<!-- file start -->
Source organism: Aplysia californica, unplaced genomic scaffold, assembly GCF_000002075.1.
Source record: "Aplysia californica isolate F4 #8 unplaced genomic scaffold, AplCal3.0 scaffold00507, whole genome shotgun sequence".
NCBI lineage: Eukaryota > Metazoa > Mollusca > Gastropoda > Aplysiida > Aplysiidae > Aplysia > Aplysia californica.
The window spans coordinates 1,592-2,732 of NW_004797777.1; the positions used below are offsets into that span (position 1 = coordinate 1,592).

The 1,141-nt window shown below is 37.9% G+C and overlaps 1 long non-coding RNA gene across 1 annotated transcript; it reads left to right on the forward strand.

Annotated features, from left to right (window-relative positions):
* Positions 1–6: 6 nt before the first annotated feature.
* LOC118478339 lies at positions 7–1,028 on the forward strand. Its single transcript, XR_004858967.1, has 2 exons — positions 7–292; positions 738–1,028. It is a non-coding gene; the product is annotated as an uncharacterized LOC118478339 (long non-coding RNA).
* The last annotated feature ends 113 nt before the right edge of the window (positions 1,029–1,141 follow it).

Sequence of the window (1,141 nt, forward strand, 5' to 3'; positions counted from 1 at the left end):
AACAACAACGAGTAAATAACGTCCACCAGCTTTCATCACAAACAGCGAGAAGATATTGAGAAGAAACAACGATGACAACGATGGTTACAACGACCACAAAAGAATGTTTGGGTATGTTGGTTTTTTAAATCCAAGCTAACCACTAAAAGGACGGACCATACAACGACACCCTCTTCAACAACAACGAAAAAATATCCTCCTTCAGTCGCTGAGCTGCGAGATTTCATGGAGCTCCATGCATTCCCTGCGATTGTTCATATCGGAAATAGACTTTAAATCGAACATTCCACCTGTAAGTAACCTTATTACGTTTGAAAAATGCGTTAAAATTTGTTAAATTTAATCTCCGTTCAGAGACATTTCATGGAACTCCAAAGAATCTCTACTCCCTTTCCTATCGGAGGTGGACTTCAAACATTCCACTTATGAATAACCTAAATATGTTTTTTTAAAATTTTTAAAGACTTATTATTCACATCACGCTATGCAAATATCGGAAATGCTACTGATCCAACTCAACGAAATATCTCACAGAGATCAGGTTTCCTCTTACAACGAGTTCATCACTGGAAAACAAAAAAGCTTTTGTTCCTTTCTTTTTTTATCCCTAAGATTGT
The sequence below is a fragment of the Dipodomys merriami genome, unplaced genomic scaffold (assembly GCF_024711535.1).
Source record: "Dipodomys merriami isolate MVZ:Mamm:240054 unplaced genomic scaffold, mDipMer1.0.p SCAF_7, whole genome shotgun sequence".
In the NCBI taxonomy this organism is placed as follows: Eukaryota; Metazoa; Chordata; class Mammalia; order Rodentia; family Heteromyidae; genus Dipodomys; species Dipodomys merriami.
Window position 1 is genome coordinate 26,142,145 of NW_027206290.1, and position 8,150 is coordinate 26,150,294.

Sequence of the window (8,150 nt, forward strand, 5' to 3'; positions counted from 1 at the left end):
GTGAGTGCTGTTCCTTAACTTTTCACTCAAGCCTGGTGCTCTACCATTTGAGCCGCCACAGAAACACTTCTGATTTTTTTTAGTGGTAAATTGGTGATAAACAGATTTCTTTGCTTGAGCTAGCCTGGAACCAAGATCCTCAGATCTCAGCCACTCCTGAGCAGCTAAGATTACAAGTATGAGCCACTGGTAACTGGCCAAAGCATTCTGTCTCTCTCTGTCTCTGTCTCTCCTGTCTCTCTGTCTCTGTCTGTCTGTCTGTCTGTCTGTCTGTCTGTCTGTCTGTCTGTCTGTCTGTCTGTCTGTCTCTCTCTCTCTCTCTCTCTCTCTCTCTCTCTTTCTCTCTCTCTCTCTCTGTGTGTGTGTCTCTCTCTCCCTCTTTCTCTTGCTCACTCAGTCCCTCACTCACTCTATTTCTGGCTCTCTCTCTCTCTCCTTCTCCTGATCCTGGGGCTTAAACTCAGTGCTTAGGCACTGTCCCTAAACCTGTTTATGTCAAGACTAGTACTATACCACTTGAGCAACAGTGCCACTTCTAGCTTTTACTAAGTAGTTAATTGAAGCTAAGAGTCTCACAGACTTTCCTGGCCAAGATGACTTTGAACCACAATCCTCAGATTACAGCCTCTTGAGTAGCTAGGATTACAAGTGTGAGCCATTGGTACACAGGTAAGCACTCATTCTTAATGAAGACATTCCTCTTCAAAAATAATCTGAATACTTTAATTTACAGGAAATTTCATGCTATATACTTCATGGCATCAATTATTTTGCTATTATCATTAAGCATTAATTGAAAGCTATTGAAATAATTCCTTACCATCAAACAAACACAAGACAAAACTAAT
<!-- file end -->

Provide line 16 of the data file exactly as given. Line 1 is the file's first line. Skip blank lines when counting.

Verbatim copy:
Sequence of the window (8,150 nt, forward strand, 5' to 3'; positions counted from 1 at the left end):